Monday, March 19, 2012

A visit with Megan Mayhew Bergman

by: Joan

A few weeks ago, I mentioned we should all be on the lookout for Megan Mayhew Bergman’s Birds of a Lesser Paradise. Since Megan's short story collection debuted on March 6, her book has earned Publisher's Weekly "top pick of the week," Kirkus Review's "top notch debut," O Magazine's "title to pick up now" and Amazon's "title to pick up now." My copy arrived on the 7th, personally inscribed by Megan (get yours too from Battenkill Books and support an independent while you’re at it.)

It’s not the first time I’ve mentioned I’m not the most outdoorsy type. But that doesn’t stop me from appreciating that others are. In an alternate life, where I’m not squeamish about blood, open wounds, and “animal scat” or afraid of cats and coyotes and insects, I’d want to sit on the porch inside one of Megan’s stories, let nature teach me about life.

In Birds of a Lesser Paradise, Megan portrays relationships in pitch-perfect fashion, mothers and daughters, husbands and wives, not-husbands and not-wives, animals and cruel nature. In addition to flawed believable human characters, the pages are full of fleshed-out animal ones named for movie stars, pop culture icons and corporations, of sheeps in houses, chinchillas in bedrooms, feral cats, aye-ayes (never heard of those!) and “special-needs retrievers.”

What other writers might accomplish in three paragraphs, Megan writes in less than a sentence. She’s a master at tension (read her Ploughshares blogpost and see for yourself). Her sentences have poetic rhythm without a trace of melodrama. And as with poetry, symbolism is hidden everywhere, subtle undertones that a careless reader might miss on first glance. I beg you, don’t be careless.

Her stories are nuggets of wisdom, full of subtle and laugh-out-loud humor, gritty descriptive language and raw nature. Her imagery and phrasing conspire to make you believe her stories are about someone else, someone you could never be. They lull you to a spot on your voyeur’s hammock in the woods, so that you don’t see the naked truth of her words when they sucker punch you back to your own reality.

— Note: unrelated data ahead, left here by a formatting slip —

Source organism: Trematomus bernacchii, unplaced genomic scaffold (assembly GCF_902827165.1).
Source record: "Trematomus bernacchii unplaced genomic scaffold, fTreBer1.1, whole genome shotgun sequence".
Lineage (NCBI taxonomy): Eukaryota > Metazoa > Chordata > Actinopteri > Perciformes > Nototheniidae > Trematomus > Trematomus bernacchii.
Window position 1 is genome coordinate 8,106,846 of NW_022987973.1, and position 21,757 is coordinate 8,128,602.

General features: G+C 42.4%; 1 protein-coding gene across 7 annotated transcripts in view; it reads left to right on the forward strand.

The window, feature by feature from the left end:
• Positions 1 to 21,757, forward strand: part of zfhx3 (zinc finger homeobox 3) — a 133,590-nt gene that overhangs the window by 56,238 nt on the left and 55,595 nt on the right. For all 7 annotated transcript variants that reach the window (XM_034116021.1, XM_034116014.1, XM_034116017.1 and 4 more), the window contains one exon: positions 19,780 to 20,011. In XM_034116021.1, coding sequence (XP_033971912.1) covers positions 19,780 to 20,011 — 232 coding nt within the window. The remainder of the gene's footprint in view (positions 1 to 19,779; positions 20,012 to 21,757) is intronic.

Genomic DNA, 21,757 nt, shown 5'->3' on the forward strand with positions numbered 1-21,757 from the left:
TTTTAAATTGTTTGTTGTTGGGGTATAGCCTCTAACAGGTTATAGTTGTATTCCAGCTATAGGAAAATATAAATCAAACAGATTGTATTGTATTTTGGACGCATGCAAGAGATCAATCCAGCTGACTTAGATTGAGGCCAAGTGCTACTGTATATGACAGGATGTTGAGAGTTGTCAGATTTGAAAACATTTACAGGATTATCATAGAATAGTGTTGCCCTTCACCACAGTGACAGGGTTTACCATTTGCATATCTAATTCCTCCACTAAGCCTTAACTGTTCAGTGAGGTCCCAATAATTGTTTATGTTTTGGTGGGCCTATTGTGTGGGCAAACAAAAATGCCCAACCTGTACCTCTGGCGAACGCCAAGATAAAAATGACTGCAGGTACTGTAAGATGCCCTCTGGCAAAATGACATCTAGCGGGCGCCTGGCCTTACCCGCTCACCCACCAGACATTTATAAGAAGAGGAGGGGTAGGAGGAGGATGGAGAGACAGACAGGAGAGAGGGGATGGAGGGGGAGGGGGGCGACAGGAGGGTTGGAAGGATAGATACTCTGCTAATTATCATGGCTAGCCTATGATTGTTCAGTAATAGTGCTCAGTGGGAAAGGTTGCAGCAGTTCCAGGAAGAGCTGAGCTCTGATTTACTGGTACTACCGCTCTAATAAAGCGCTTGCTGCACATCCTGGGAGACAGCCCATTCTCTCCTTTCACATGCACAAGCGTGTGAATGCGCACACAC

I intended to share a few masterful phrases, but I couldn’t choose just a few. Not to mention, to share them here would take away the joy of reading them for the first time, in the context where they make the strongest impact.

Although not everyone might relate to animals the way Megan does, she has a way of making you wish you did. More than once I was transported to the past, cuddled up on the floor beside my long-gone miniature schnauzers, Mollie and Madison. Or to the many times I worried about what the world would do to my now-grown son or how he will feel when I’m old and demented. Worries that never go away, but are eased a bit because they are universal. And because a wise young author said, “In the end you let it go.”

Megan took time from her crazy launch schedule to answer some questions (our virtual tea in Oxford).

J: Your short stories have won awards and been published in well-respected literary magazines, your book reviews have graced the pages of The New York Times Book Review, you blog for Ploughshares. Now you have a short-story collection setting record numbers of lists. You have carved a career worthy of five people, obviously not listening to those who say publishing short stories is near impossible. How did you keep on track and do everything so right?

M: I'm so grateful for the support and attention! Once I decided to make writing career, I really decided to work at it. To really work. To get up early, stay up late. To accept rejection and keep trying. I’m scrappy!

Just as the book got released I felt things get a little out of control. My inbox and social media accounts are a mess; I owe people emails. Whenever I start to worry, I just remind myself that my children are my first priority. I devote myself to them when I can, and then when they are with other caregivers, I do what I can manage. It isn’t always very pretty. Lately I’ve been sending myself emails at the end of each night, so that I can wake up to a to-do list and hit the ground running!

J: Yes, though social media has blasted the phrase word-of-mouth to a new level, it does eat time. Readers, in garden-gnome fashion, pictures of cats and dogs reading Megan’s book have crept across the internet. Truly hilarious.
Megan, your characters don’t jump off the page, no, they cut their veins and bleed onto the page. For you, what makes a character worthy to spend time with?

M: They must be self-aware, never self-righteous, and always believable, even if they are strange. I am working on a novel now, and will be thinking about these criteria. It’s a very helpful question for a writer to ask herself.
J: Interesting point—and true. Your writing is spare, clean, precise. It’s literary but does not show off. How do you pull this off? Tell us about your revision process.

M: Someone along the way told me to start writing the book I’d want to read. That was a bit of what we in the south call a “come to Jesus moment.” I like spare and unsentimental prose, but I also like the rewards of traditional narrative structure; my earlier work was a little more experimental and at times self-indulgent. I realized that I needed to create and edit my work with better selectivity and honesty.